Composer Frank De Vol
September 20, 1911 – October 27, 1999
Frank De Vol is famous for writing the music for the television theme songs of The Brady Bunch, My Three Sons and Family Affair. De Vol also played “Happy Kyne” the band leader and part-time dentist on TV’s Fernwood 2-Nite and America 2-Night in the 1970s. His film and television scores received 5 Oscar and 5 Emmy nominations. He was one of the busiest composers of the 1950s and 1960s and his “Music by De Vol” screen credit has became synonymous with classic TV reruns. De Vol’s compositions became ingrained in the psyche of generations of TV viewers with its ability to convey a certain mood for scenes (ie: happy playtime in a park, serious heart-to-heart talks, or an upbeat plot resolution). De Vol was the mastermind behind that tearjerker music played on Family Affair whenever the orphaned trio were repeatedly tormented with fears of being shipped back to Indiana or to boarding school. For kicks, sit your kids down with a DVD of Family Affair season 1 and Disney’s Bambi and fill them with abandonment anxiety. If you were a bored TV addicted kid (like myself) you may have invented lyrics to De Vol’s familiar sitcom music as you watched. For example, whenever De Vol’s majestic 10 notes play over images of bustling Manhattan on Family Affair, try singing out: “It’s Uncle Bill now ! He’s coming home now !”
De Vol’s other incidental “Brady classics” include the swirling day-dreamy tune used to depict Marcia Brady’s teen crushes, that memorable “hommina hommina” cue that played for Alice’s klutzy mishaps, and those frenetic xylophone notes that accompanied the dog and cat wedding day chase. Trivia: The Brady Bunch‘s 1st season theme song was sung by The Peppermint Trolley Company, a Redwood California band formed in 1967. The group changed their name by the mid-1970s (go figure). De Vol explained his own flashy (last-name-only) name change in a 1993 interview: “Well, originally it was ‘Music by Frank De Vol’. Then I became the head of the Artists & Repertoire section of Columbia Records (replacing Mitch Miller). Mitch told me, ‘Your name is rather stagy, why don’t you leave (Frank) off and say ‘Music by De Vol?’ So I did.” De Vol grew up in Canton, Ohio. His parents wanted him to be a lawyer but he chose a musical career and worked for his father in the pit orchestra at the local vaudeville/movie theatre. He later worked in radio, and in the 1950s, De Vol’s orchestra played frequently at the Hollywood Palladium featuring the song stylings of his girl singer: “juicy” Jaye P. Morgan (of later Gong Show fame).
He also arranged music for singers Nat King Cole (“Nature Boy”), Tony Bennett, Peggy Lee, Doris Day (“Que Sera Sera”), Dinah Shore, and The Supremes (“The Happening”). De Vol scored several light comedies including Pillow Talk and The Glass Bottomed Boat and composed the memorable music of What Ever Happened to Baby Jane? one of the 16 films he scored for director Robert Aldrich. We can thank De Vol for Bette Davis’ classic warbling (screeching) of his lyrics: “I’ve written a letter to Daddy, his address is heaven above…Instead of a stamp I put kisses, the postman said, “That’s best to do.”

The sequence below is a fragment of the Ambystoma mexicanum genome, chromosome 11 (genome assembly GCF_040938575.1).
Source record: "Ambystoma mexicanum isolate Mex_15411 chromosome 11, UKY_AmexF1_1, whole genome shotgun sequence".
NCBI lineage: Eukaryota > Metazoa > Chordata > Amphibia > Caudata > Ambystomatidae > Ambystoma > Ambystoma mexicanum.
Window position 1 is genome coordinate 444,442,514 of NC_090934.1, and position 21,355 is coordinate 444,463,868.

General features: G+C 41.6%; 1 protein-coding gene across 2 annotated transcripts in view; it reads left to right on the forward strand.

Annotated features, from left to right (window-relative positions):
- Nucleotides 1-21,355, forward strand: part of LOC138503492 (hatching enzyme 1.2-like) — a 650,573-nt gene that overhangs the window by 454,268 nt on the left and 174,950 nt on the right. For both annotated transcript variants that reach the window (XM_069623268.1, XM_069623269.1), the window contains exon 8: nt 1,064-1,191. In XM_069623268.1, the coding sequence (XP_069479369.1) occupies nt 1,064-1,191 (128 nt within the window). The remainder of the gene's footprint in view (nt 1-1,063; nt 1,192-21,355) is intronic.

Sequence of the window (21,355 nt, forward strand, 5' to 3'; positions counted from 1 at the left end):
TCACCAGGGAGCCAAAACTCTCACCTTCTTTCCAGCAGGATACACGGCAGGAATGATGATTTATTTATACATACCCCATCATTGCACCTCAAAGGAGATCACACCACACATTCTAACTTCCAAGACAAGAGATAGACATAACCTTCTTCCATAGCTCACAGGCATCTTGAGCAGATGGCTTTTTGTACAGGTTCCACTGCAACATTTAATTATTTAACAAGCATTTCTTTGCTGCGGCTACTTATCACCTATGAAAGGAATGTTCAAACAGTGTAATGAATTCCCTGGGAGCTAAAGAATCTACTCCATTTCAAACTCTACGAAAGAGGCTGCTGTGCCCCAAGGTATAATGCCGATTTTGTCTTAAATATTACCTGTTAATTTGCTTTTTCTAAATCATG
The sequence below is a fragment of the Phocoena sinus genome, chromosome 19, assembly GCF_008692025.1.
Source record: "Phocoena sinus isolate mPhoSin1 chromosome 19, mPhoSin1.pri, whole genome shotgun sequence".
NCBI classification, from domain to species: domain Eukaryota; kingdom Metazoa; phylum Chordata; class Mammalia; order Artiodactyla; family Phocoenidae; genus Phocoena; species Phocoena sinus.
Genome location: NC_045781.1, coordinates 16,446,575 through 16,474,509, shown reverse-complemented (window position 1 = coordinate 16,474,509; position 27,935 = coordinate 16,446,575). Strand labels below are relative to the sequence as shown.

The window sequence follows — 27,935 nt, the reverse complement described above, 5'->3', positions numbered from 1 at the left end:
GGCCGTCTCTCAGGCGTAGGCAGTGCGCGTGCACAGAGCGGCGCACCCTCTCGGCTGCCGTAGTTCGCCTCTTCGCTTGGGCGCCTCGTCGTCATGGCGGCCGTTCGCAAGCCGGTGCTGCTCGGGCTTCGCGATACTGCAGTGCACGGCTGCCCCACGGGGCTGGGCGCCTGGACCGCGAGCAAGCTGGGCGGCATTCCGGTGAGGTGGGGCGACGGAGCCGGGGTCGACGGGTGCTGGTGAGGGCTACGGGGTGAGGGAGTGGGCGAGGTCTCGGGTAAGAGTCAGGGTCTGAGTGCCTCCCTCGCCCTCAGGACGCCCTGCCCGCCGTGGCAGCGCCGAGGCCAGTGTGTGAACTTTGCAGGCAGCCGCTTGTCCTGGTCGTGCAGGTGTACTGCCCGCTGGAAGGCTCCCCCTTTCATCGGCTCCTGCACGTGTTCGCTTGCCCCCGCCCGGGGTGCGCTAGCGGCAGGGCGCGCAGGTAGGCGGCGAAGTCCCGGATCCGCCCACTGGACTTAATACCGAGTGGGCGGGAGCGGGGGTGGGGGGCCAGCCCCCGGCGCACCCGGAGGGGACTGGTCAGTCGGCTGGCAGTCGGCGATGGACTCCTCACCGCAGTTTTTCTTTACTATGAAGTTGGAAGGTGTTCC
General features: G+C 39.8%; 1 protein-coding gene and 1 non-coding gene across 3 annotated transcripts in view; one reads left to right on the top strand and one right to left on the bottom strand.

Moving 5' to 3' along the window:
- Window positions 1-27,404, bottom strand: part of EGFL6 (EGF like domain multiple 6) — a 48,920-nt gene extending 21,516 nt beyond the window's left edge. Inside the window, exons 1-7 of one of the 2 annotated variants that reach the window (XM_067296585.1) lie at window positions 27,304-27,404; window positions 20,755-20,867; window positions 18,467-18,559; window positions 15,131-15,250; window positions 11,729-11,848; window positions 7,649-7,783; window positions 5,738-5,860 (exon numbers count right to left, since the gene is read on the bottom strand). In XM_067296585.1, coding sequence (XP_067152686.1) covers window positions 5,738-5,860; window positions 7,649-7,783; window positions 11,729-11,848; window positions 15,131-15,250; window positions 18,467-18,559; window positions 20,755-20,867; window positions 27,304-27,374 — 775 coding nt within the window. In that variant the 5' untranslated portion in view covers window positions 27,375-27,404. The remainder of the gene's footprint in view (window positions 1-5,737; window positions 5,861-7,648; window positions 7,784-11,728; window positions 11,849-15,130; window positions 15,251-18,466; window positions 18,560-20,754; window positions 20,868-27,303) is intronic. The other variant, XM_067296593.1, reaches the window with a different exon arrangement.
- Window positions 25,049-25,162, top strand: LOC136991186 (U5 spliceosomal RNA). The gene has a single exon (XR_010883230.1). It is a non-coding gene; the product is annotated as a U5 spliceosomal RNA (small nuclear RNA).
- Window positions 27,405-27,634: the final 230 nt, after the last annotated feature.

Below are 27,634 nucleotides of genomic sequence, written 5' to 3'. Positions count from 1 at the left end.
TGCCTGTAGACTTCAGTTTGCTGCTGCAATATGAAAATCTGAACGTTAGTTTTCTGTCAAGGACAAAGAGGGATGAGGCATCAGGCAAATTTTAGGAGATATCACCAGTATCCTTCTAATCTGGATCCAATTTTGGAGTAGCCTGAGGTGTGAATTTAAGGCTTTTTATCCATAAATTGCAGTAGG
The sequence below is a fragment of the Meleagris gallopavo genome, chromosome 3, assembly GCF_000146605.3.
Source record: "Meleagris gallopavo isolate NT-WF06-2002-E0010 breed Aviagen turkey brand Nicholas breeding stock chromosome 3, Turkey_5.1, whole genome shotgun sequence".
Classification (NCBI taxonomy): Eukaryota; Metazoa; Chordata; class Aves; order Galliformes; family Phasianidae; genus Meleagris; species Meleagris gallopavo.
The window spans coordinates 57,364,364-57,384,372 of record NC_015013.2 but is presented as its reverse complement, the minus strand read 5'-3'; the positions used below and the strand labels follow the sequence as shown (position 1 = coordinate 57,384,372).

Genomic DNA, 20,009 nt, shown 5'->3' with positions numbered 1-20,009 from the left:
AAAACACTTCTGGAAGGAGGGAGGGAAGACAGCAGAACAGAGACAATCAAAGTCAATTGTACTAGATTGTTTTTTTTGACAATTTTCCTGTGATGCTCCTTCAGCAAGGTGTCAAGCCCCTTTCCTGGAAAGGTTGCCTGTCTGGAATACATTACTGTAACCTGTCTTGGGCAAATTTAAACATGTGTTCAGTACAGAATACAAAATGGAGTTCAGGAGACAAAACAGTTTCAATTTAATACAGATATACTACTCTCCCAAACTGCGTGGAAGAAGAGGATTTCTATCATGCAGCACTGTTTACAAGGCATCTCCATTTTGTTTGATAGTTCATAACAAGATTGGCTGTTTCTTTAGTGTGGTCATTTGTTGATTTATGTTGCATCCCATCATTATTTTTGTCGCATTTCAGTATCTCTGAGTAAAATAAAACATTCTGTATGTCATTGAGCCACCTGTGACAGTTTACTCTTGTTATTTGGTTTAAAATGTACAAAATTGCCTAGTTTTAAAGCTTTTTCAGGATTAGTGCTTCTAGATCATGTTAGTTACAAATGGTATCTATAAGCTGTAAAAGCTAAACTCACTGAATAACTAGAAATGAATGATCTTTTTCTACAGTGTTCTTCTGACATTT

De Vol was also a recording artist and released over a dozen albums of easy listening music, including the trippy LP Bacchanale!, a suite of compositions by Albert Harris centered on the theme of the gods of Greek mythology. (see LP pic) Despite scoring 47 films and seven TV series, De Vol also acted in over 50 comedy roles in his spare moments. Look for him as a camp counselor at the wrong end of a punch bowl in Hayley Mills’ (and Hayley Mills!) The Parent Trap and as “Sammy the Songwriter” on The Jeffersons. He shared this methodical work style with a reporter in 1965, saying: “I make a chart. If I’m scoring a picture and I’ve got to write 85 minutes of music and I’ve got only 15 days to do it, that means I’ve got to produce five to six minutes of music a day. This way I don’t dawdle along.”A long-time Toluca Lake resident, De Vol moved to this San Juan Capistrano house in his later years.
De Vol’s work ethic to “never turn anything down” is certainly apparent when you see that his final film compositions were for the epics Herbie Goes Bananas (1981) and The Wild Women of Chastity Gulch (1982).
In his later years, he took speaking engagements where he detailed his humorous/inspiring career anecdotes. He was married for 54 years to dancer Grayce McGinty and had two daughters. A couple years after Grayce’s death, he married his former colleague/singer Helen O’Connell for what would be her final two years (in which they performed on cruise ships together) until her death from cancer in 1993. On Wednesday, October 27th 1999, Frank De Vol died at age 88 of congestive heart failure at a nursing facility near his daughter’s home in Lafayette, California. A memorial service was held at Forest Lawn Memorial Park – Hollywood Hills where he was buried.
A musical tribute to De Vol (with his daughters in attendance) was held July 2009 at his hometown’s Palace Theater (Canton, Ohio) – where his musical career began.
Profile by Mark Langlois